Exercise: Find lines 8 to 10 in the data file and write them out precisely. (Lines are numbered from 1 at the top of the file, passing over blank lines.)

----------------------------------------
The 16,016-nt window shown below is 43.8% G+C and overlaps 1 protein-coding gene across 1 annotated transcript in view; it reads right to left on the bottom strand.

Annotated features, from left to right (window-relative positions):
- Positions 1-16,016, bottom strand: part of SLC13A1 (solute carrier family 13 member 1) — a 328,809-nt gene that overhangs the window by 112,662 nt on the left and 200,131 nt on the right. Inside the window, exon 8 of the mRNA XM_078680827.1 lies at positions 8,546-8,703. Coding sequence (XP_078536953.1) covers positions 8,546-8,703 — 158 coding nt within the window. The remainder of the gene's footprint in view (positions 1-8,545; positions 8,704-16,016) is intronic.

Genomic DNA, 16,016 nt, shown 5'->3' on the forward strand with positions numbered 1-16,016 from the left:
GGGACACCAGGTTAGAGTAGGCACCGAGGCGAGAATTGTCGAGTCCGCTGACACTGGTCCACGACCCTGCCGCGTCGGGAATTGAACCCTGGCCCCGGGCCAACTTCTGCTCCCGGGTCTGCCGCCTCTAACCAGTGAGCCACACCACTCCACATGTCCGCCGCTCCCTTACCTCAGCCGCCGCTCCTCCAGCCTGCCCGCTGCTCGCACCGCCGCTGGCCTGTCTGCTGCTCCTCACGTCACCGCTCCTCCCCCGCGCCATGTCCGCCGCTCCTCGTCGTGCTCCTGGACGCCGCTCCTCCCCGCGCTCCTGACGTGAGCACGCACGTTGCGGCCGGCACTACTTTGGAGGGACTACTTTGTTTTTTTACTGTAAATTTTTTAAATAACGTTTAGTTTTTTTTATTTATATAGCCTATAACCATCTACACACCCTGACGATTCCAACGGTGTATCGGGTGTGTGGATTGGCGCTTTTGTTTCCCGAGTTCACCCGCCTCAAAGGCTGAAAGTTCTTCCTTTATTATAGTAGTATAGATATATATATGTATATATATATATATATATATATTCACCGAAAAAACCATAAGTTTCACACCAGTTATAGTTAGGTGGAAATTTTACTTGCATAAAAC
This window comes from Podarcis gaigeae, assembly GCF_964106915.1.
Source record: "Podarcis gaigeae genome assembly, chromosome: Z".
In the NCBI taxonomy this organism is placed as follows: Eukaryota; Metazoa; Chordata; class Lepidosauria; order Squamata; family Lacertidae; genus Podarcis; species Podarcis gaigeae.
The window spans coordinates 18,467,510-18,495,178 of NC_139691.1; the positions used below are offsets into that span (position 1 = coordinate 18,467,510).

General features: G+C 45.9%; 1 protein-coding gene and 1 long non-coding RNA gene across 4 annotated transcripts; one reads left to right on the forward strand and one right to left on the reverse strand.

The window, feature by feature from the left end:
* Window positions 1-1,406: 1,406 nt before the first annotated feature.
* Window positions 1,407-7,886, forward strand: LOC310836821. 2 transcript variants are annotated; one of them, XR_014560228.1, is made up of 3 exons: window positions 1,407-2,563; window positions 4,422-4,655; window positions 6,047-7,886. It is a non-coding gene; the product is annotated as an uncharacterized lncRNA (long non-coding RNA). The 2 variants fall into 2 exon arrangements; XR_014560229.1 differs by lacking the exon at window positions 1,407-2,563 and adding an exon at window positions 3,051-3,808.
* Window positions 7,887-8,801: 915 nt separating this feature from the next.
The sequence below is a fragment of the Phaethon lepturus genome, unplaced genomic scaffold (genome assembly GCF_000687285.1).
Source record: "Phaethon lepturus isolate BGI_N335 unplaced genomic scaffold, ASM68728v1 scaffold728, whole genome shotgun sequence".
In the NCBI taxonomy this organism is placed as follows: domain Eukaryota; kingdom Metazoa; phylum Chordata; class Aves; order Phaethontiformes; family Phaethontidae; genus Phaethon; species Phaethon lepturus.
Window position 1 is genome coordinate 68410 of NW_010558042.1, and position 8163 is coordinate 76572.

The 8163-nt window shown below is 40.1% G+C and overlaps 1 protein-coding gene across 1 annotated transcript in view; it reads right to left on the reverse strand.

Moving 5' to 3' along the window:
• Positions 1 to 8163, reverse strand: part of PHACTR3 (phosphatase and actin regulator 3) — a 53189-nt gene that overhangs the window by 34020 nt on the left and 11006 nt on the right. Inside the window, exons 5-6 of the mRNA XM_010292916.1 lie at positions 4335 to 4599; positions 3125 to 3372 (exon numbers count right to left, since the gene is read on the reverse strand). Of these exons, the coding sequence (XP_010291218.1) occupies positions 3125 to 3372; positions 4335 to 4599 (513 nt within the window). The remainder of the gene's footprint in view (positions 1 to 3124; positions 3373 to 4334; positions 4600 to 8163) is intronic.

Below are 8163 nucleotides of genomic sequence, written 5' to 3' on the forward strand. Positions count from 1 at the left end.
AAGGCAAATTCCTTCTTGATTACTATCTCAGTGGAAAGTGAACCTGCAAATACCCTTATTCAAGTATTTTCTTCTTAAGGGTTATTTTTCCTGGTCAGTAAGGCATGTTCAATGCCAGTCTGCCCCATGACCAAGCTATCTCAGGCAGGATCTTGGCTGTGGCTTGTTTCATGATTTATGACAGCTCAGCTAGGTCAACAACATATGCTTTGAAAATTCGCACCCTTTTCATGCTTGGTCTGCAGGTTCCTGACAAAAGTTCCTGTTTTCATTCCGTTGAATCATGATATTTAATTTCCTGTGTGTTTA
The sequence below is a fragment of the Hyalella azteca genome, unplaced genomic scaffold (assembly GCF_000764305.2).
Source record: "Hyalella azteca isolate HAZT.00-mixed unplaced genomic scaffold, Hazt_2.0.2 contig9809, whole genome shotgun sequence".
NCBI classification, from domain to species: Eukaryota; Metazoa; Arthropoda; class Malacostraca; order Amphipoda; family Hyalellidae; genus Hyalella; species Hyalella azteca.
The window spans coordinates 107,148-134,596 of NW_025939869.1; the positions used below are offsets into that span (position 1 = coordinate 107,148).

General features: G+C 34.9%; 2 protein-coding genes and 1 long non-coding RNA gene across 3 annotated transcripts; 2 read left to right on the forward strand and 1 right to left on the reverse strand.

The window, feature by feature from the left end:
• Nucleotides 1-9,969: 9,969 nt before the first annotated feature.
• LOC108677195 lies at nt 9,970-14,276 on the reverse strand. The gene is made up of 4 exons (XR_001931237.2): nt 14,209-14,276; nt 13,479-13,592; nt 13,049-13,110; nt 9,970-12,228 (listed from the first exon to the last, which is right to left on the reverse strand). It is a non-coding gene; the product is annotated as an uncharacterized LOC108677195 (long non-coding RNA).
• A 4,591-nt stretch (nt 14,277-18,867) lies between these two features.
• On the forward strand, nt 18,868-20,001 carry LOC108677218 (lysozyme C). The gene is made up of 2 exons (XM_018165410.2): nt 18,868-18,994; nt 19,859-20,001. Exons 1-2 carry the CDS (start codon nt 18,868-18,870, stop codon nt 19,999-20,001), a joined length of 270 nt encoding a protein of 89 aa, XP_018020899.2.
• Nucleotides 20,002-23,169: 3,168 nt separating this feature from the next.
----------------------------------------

In the NCBI taxonomy this organism is placed as follows: Eukaryota; Metazoa; Chordata; class Lepidosauria; order Squamata; family Lacertidae; genus Podarcis; species Podarcis gaigeae.
The window spans coordinates 18,467,510-18,495,178 of NC_139691.1; the positions used below are offsets into that span (position 1 = coordinate 18,467,510).

General features: G+C 45.9%; 1 protein-coding gene and 1 long non-coding RNA gene across 4 annotated transcripts; one reads left to right on the forward strand and one right to left on the reverse strand.